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Background to the study
Astrophysical jets are observed in the Universe in a large variety of environments and under a wide range of sizes and powers. They are generated in active galactic nuclei (AGNs) and YSOs, can travel up to a few thousands of Megaparsecs, and reach the largest powers observed in the Universe (up to ∼1047−48 erg s−1), (Zanni et al., 2003; Godfrey and Shabala, 2013). Astrophysical jets can be found in giant molecular clouds, emanating in the vicinities of young stellar objects (YSOs), and reaching distances of some parsecs (Reipurth and Bally, 2001). They are also located near neutron stars in galactic X-ray binary star systems, such as GRS 1915 + 105 that behave as microquasars generating relativistic jets (Fender, 2004). Astrophysical jets can be found in the asymptotic giant branch (post-AGB) stars as well in pre-planetary and planetary nebulae. Opposite, precessing jets are observed in the SS433 binary source, leading to a peculiar phenomenology (Frank, 2011). A jet-like structure is observed, at X-ray energies, inside the Crab Nebula departing from the embedded pulsar (Hester, 2008). Finally, jets can be at the base of the phenomenology of gamma-ray bursts, observed at the highest radiation energies that are still elusive phenomena because of their extreme distances (Granot, 2007).
Statement of problem
In recent years, we have seen many laboratory experiments that try to reproduce some aspects of the jet phenomenology, with particular concern towards YSO jets. These aspects are mainly related to the jet origin, propagation, and emission (Bellan et al 2005, 2009, Falize et al 2011, Gregory et al 2008, González et al 2009, Hartigan et al 2009, Lebedev et al 2005, Suzuki-Vidal 2010, Rus et al 2002).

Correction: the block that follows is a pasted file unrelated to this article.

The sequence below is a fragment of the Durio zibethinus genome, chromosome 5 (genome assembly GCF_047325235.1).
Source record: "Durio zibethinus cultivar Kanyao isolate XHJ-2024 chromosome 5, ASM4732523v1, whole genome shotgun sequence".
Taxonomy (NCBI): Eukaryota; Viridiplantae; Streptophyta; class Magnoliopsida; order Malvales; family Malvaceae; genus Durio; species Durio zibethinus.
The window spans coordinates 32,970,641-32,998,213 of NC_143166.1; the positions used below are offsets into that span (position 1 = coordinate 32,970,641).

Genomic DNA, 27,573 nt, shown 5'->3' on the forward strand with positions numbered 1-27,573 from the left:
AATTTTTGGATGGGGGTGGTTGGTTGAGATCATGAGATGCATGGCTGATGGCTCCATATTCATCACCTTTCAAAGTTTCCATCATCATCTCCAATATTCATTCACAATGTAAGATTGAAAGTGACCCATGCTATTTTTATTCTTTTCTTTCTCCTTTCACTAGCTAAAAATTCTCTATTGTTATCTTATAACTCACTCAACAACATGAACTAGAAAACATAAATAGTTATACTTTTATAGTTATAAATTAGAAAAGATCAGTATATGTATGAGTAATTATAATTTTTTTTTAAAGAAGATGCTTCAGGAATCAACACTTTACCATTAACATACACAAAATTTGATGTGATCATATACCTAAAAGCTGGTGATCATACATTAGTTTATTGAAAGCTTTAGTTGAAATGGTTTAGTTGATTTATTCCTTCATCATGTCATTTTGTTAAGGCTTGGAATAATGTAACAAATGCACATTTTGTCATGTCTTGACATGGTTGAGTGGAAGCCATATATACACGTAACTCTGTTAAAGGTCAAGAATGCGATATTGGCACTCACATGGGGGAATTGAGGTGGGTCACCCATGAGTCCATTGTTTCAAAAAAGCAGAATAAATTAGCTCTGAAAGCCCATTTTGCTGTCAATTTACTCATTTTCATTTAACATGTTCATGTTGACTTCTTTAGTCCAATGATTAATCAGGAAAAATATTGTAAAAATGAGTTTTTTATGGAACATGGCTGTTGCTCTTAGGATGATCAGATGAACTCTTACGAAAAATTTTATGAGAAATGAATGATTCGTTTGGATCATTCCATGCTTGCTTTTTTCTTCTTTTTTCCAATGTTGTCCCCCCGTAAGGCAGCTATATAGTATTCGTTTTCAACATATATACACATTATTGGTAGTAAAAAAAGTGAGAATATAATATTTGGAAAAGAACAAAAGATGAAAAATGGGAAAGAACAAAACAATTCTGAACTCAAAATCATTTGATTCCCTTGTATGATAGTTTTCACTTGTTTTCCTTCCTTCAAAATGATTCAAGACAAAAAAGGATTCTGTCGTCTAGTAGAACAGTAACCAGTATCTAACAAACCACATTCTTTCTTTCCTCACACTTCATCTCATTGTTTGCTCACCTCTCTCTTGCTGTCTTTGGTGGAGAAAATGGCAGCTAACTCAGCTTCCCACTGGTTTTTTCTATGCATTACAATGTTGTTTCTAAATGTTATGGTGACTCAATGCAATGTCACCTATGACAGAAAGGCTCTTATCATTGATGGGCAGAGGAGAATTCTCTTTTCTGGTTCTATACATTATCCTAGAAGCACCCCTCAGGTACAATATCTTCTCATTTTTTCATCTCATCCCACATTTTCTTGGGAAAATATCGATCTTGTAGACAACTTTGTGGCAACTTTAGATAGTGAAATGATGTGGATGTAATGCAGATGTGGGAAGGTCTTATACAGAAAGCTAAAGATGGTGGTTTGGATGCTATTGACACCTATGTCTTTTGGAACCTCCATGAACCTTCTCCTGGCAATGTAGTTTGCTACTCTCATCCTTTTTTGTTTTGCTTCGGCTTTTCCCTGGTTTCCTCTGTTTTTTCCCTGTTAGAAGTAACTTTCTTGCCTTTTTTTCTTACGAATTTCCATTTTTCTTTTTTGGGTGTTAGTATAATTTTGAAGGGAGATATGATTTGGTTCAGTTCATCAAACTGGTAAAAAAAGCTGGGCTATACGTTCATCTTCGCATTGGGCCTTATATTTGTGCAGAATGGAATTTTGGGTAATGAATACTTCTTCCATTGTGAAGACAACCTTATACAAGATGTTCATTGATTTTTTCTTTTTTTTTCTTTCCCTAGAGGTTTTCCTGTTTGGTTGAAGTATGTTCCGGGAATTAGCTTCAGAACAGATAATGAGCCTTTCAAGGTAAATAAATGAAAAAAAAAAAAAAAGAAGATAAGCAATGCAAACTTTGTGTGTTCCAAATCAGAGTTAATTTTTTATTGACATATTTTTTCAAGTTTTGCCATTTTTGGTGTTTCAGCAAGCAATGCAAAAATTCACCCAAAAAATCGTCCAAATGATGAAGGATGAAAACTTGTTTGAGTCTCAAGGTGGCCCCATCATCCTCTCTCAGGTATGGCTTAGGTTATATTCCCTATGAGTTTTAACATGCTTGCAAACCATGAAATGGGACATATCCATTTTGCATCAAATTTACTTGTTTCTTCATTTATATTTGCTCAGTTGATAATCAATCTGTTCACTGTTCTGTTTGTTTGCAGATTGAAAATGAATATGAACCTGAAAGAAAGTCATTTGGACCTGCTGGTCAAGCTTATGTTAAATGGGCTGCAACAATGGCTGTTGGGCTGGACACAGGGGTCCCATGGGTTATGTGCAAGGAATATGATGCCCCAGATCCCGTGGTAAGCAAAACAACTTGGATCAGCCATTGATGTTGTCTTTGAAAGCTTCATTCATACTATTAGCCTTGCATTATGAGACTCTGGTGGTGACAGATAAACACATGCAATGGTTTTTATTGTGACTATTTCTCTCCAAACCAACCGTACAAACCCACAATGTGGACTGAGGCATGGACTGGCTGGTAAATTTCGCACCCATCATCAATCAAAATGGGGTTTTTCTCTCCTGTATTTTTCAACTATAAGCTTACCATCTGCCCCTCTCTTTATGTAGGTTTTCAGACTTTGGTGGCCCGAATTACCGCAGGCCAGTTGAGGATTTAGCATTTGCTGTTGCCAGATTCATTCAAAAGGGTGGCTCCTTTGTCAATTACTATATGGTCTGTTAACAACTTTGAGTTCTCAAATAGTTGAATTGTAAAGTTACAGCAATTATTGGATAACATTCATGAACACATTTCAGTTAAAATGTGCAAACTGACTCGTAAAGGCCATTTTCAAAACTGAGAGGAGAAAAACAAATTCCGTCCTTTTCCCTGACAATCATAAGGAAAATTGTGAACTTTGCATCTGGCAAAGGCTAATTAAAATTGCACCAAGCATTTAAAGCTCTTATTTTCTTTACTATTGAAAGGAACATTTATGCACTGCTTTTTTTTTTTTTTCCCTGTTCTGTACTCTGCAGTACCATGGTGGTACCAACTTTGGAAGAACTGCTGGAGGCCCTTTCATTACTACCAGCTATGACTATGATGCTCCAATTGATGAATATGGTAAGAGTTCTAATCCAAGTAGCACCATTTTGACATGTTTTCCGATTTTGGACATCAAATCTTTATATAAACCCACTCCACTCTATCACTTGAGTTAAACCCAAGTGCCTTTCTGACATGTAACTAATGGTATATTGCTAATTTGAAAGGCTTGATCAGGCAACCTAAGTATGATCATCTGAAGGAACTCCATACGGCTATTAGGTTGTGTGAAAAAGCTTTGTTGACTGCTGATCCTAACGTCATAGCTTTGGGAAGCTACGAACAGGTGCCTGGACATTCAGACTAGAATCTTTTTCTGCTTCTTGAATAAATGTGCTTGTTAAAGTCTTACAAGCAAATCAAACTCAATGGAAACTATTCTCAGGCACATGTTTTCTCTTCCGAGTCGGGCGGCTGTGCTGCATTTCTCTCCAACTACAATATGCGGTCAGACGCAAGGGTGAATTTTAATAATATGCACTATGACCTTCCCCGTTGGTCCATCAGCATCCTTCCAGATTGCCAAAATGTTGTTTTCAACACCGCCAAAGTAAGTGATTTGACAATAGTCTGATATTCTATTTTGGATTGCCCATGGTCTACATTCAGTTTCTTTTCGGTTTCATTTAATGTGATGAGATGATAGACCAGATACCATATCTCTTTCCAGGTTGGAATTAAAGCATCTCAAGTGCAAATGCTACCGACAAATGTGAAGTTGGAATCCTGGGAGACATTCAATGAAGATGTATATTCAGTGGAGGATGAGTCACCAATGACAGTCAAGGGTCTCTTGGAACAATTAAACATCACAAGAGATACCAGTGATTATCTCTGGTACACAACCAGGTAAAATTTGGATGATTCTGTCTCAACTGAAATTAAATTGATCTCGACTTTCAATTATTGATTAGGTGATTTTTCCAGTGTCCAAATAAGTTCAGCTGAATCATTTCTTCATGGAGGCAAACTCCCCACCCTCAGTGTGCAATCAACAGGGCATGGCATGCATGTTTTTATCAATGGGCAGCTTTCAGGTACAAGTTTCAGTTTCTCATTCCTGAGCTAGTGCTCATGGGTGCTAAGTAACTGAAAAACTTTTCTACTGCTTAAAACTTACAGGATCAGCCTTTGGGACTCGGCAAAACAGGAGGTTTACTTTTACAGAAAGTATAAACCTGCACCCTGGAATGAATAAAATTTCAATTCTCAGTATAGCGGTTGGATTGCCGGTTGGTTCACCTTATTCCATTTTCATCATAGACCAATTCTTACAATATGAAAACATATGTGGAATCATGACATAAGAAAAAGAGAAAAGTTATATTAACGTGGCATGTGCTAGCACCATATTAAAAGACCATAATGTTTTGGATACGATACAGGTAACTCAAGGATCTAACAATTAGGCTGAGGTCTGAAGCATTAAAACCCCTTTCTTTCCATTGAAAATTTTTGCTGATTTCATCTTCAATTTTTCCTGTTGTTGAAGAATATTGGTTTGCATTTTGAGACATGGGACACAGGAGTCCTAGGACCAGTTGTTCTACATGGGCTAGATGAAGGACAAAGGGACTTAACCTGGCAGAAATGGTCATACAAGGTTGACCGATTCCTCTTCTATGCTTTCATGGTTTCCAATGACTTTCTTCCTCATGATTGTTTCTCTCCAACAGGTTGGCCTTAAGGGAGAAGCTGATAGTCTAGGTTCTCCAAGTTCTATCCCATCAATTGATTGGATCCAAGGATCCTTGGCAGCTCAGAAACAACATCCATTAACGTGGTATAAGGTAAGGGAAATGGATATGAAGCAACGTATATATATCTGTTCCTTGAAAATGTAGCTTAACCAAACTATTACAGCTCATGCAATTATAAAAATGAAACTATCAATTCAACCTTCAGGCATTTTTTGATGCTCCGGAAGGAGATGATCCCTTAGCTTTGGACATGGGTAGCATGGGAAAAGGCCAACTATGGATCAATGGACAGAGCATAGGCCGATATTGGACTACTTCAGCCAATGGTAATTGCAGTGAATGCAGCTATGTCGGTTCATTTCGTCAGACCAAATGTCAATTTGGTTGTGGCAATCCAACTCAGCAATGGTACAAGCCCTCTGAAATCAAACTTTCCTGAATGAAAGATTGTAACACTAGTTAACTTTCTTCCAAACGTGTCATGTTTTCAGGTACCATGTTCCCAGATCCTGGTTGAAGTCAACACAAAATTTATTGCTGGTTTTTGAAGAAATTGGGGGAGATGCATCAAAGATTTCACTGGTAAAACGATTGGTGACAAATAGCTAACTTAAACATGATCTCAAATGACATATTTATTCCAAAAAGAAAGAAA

With the goal to address the propagation of YSO jets and their interaction with the ambient medium, Tordella et al (2011) (Paper I) and Belan et al (2013) (Paper II) studied in the laboratory and by numerical means hypersonic hydrodynamic (HD) flows. In Paper I the authors considered as main jet parameters the Mach number M and the jet-to-ambient density ratio η and studied, both experimentally and numerically, representative cases of high and small values of density ratio. In Paper II they analyzed several cases with Mach number and density ratios consistent with those derived from the observations of YSO jets.
Objective of the study
1. In this paper we focus our attention on the measure of the spreading of the laboratory jets and the comparison with the results obtained by numerical simulations.
2. We also discuss the appearance of sinuous structures observed in some laboratory jets and the extent to which these features may develop as the response to non-axial perturbations in numerical simulations.
Significance of the study
We discuss observations used to infer the presence of accretion disks in astrophysical sources and the disks’ association with evidence for astrophysical jets. We highlight some important results from past and current literature that show parallels between the temporal behavior of an active galaxy (NGC 5128) and a galactic microquasar (GRS 1915+105). In addition, we note the remarkable observations of the time history of SCO X-1 from VLBI data at radio frequencies.
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